Period Leave – Breaking the bias
This year’s theme is #BreakTheBias. We all have biases — it is part of being human. Our collective biases can show up in the cultures and systems that contribute to gender inequities.
Breaking the bias… What does it mean?
Changing your beliefs and being open to information that could alter your views for the better.
Today we had some time away from the screen and did an activity ‘to help to forge a more inclusive world’ and below are some of the topics that came up in our session:
- Safe work environments
- Flexible working
- Flexible work policies
- Educational sessions about bias – start with the most difficult
- Ensuring we ask the questions that break biases to our clients – inclusivity in content
- Educational pieces on breaking bias throughout our team
- Recognising our own biases
- Having open communications about our views
- Showing diversity through our own content
- Asking clients to show diversity through their content
- Inclusive language e.g. using spouse/partner instead of husband and wife
- Inclusive holidays – take the allowed time whenever not just for traditional holidays
- Try to have equal opportunities for all
- Run staff surveys to understand hidden biases and trends
- Look out for industry biases and try to break them down where possible
- Research and don’t just assume
Why not consider some of these to help break your biases.
To mark IWD2022 we have turned our social media blue and we are being loud and proud about the fact we offer ‘period leave’ otherwise known as menstrual leave. It is a policy that affords women suffering extreme period pain one or two days off work.
73% of women have struggled to work because of periods
This policy already exists in several companies and countries around the world, but has been widely criticised as counterproductive, often reinforcing negative stereotypes of female workers.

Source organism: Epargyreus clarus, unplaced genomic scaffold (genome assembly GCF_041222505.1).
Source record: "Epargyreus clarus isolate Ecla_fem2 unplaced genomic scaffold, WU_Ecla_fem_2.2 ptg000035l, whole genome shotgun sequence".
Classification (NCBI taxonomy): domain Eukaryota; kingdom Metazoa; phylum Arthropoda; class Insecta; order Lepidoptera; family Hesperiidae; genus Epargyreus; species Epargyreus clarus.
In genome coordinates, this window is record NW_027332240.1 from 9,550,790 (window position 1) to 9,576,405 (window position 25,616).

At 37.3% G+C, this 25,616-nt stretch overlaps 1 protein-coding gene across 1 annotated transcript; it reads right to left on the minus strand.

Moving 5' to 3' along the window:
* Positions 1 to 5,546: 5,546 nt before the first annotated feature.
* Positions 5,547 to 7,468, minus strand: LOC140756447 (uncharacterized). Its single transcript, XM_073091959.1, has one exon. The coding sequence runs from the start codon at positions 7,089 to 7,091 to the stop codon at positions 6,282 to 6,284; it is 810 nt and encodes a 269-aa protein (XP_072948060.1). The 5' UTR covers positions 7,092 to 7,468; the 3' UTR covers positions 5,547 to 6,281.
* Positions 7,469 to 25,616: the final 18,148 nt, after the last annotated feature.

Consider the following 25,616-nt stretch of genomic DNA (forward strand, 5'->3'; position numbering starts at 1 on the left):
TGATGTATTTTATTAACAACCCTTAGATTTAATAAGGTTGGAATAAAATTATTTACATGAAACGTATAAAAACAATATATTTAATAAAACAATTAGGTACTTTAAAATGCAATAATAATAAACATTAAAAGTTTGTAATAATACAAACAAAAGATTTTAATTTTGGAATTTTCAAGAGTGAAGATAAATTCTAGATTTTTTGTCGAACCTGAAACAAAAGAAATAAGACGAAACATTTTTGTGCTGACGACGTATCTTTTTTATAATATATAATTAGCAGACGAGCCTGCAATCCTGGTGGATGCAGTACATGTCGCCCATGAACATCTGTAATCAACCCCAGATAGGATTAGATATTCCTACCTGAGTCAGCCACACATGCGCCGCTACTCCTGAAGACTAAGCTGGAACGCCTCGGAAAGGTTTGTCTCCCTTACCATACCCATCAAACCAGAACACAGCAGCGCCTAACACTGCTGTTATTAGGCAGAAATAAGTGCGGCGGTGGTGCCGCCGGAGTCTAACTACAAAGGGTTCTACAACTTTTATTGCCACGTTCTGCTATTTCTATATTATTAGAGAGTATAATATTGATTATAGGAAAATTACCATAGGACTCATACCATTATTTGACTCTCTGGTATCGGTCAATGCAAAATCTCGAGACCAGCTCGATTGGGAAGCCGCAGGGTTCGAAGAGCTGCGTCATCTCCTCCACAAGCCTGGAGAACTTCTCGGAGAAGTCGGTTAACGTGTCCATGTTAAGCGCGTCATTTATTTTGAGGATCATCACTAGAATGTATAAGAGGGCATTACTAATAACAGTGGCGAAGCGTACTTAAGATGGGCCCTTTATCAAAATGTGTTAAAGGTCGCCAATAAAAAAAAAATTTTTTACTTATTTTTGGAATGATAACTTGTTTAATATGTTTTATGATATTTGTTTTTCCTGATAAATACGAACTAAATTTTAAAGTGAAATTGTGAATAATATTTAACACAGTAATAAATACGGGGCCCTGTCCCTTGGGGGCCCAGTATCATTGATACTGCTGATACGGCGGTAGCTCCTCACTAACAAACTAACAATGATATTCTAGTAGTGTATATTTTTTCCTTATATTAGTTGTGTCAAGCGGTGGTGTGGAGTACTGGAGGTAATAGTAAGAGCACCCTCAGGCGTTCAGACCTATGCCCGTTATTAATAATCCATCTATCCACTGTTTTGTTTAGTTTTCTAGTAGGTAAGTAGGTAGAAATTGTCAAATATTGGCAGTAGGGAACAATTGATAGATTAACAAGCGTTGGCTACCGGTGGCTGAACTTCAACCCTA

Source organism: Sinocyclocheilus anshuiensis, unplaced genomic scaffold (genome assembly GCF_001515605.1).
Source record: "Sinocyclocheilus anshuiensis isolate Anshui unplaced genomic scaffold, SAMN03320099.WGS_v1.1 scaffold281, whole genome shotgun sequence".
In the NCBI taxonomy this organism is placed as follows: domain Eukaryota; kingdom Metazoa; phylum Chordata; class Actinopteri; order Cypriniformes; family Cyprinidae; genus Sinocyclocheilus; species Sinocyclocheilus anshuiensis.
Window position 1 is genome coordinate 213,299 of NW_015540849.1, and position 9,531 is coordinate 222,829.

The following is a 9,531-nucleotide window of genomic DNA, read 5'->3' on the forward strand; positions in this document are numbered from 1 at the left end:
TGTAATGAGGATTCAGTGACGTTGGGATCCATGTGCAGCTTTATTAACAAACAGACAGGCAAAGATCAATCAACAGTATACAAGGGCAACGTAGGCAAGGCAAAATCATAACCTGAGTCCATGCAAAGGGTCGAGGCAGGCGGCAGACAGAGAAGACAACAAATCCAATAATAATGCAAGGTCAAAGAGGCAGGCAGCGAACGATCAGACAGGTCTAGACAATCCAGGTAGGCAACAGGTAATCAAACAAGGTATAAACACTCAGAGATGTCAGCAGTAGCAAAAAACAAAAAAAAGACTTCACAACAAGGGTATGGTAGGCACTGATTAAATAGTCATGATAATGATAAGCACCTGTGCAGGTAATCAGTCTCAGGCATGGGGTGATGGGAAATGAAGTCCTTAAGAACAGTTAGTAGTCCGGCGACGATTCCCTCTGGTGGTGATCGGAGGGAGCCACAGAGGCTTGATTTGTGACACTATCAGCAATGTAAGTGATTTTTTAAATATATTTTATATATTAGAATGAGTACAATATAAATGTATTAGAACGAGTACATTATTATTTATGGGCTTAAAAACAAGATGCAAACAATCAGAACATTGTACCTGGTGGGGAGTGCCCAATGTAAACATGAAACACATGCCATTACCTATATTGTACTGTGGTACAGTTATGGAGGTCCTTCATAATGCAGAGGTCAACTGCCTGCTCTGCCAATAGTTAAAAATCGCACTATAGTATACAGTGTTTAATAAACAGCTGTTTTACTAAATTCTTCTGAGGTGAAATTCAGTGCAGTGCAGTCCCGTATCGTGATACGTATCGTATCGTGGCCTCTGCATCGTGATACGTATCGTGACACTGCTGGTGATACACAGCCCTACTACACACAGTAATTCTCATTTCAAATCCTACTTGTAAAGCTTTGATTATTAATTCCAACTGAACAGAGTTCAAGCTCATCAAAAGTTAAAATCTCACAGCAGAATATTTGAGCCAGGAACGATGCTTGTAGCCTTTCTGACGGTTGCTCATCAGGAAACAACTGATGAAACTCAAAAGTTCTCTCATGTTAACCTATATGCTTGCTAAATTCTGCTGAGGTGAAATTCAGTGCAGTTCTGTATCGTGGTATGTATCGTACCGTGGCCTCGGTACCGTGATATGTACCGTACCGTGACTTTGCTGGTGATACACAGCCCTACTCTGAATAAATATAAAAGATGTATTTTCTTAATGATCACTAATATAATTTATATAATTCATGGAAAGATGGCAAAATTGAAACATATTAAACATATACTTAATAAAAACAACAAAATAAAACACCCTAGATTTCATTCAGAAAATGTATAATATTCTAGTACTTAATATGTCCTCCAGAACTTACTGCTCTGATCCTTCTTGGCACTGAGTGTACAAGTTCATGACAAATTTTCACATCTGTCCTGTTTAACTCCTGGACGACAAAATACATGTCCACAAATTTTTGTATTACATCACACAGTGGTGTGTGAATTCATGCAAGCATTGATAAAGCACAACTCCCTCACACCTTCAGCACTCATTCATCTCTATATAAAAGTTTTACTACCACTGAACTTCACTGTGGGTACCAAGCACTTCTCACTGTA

With so many of us fighting hard for equality in the workplace, is playing the female card like this not taking a step back?
Our thoughts on this are NO. We’re sharing that we do this today to help to break the bias and encourage others to think similarly.
Surely working when you are uncomfortable whatever your gender isn’t right?!
BUT every month most women experience a period. This needs to be something that businesses consider as part of their flexibility and approach to work.
Many women struggle with severe pain. The top reasons cited for struggling to during menstruation include:
- low energy (83%)
- being in pain (79%)
- less concentration (61%)
- feeling anxious about leaking (57%)
- Having to stop work to take or buy pain medication (50%)
Our aim is to allow flexible leave policies for all workers in I Do Marketing so people can take leave when they’re sick, no matter what the reason. Menstrual cramps are included in this. In addition, for both employees and non-employed valued members of the team we have a flexible approach to working.
Work from wherever
Work whatever days of the week
Work hours that suit you
This all contributes toward making an environment better for not just women but everyone!
AND we’re attempting to break the taboo around periods.
Women find it a difficult subject to bring up and “36% don’t tell the truth about why they were unable to work. Instead, they used different reasons like having the flu, cold or a stomach bug” – Bupa.
By allowing period leave it alters the environment and enables women to feel comfortable to take leave, be honest, break the taboo (if they wish to) or ask for an alternative working pattern because of periods.
Are you questioning this business decision?
GOOD. We have questioned it too. And, we know that with a flexible approach to our working hours, schedule and leave policies we’re enabling a better environment for our team to work, grow and enjoy it!
What is your opinion?